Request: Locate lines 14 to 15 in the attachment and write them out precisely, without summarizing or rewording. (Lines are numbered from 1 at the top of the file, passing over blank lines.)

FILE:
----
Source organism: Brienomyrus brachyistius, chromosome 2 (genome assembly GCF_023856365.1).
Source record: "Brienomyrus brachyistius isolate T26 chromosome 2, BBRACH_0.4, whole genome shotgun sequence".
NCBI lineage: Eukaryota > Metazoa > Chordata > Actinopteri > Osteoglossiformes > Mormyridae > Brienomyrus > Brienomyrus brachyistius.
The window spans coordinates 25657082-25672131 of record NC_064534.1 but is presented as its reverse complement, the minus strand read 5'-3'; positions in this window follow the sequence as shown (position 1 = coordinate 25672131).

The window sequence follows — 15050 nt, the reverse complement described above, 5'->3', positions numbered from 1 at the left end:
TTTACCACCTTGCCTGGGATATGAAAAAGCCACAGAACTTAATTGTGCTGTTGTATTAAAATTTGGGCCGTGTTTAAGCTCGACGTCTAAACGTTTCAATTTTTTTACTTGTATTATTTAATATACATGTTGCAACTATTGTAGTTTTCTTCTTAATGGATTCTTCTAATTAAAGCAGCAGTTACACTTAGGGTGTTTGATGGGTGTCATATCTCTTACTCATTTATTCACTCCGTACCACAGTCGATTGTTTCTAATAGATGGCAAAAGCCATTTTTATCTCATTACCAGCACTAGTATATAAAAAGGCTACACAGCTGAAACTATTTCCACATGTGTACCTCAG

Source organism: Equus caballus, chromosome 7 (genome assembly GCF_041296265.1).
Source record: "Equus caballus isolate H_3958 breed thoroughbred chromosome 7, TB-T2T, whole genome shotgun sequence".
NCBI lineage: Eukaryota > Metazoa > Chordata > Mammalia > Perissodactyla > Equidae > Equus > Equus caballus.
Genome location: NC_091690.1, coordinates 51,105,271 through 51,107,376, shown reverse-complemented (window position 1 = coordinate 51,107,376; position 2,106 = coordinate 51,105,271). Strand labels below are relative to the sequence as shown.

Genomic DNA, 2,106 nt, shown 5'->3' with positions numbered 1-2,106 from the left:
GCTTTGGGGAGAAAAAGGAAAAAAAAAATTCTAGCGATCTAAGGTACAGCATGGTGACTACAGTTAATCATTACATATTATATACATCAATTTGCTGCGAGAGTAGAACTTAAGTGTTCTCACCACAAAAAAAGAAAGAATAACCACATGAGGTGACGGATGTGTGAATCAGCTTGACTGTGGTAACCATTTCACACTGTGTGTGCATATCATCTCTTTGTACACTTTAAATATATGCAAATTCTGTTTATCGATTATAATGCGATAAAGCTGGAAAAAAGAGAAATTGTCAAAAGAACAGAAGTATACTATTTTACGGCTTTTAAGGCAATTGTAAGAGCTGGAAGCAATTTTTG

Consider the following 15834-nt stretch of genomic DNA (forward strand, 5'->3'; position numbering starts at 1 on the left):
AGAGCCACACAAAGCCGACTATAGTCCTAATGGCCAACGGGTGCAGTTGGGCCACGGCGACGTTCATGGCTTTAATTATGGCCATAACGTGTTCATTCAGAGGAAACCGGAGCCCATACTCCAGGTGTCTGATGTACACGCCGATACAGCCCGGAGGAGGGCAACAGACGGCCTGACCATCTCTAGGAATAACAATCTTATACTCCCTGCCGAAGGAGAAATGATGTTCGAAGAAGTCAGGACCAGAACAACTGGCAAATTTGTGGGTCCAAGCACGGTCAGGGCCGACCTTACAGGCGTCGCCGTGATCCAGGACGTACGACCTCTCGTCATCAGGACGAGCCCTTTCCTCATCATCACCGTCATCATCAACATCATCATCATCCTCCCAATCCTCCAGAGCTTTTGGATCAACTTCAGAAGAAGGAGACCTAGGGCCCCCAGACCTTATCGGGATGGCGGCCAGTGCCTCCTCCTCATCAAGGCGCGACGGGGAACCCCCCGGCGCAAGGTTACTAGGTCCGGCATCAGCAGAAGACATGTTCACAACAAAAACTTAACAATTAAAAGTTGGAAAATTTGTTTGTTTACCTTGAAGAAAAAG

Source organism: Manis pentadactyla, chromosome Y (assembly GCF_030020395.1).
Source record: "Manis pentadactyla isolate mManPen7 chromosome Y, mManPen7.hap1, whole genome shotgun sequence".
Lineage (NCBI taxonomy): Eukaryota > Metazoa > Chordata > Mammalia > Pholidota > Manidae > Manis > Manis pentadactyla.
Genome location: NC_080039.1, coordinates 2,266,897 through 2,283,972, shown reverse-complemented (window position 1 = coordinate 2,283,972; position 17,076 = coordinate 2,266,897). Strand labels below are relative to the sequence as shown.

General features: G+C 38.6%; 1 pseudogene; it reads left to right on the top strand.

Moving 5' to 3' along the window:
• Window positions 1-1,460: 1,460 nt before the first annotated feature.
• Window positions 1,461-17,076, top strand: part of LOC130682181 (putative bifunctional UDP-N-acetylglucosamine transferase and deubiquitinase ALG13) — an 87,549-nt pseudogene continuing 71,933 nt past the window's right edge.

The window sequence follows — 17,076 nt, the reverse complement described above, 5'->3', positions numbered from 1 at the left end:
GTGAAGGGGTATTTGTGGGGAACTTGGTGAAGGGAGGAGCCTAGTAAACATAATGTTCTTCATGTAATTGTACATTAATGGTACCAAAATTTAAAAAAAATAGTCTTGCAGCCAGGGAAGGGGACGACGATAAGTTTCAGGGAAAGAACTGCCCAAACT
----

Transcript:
AGAGCCACACAAAGCCGACTATAGTCCTAATGGCCAACGGGTGCAGTTGGGCCACGGCGACGTTCATGGCTTTAATTATGGCCATAACGTGTTCATTCAGAGGAAACCGGAGCCCATACTCCAGGTGTCTGATGTACACGCCGATACAGCCCGGAGGAGGGCAACAGACGGCCTGACCATCTCTAGGAATAACAATCTTATACTCCCTGCCGAAGGAGAAATGATGTTCGAAGAAGTCAGGACCAGAACAACTGGCAAATTTGTGGGTCCAAGCACGGTCAGGGCCGACCTTACAGGCGTCGCCGTGATCCAGGACGTACGACCTCTCGTCATCAGGACGAGCCCTTTCCTCATCATCACCGTCATCATCAACATCATCATCATCCTCCCAATCCTCCAGAGCTTTTGGATCAACTTCAGAAGAAGGAGACCTAGGGCCCCCAGACCTTATCGGGATGGCGGCCAGTGCCTCCTCCTCATCAAGGCGCGACGGGGAACCCCCCGGCGCAAGGTTACTAGGTCCGGCATCAGCAGAAGACATGTTCACAACAAAAACTTAACAATTAAAAGTTGGAAAATTTGTTTGTTTACCTTGAAGAAAAAG

Source organism: Manis pentadactyla, chromosome Y (assembly GCF_030020395.1).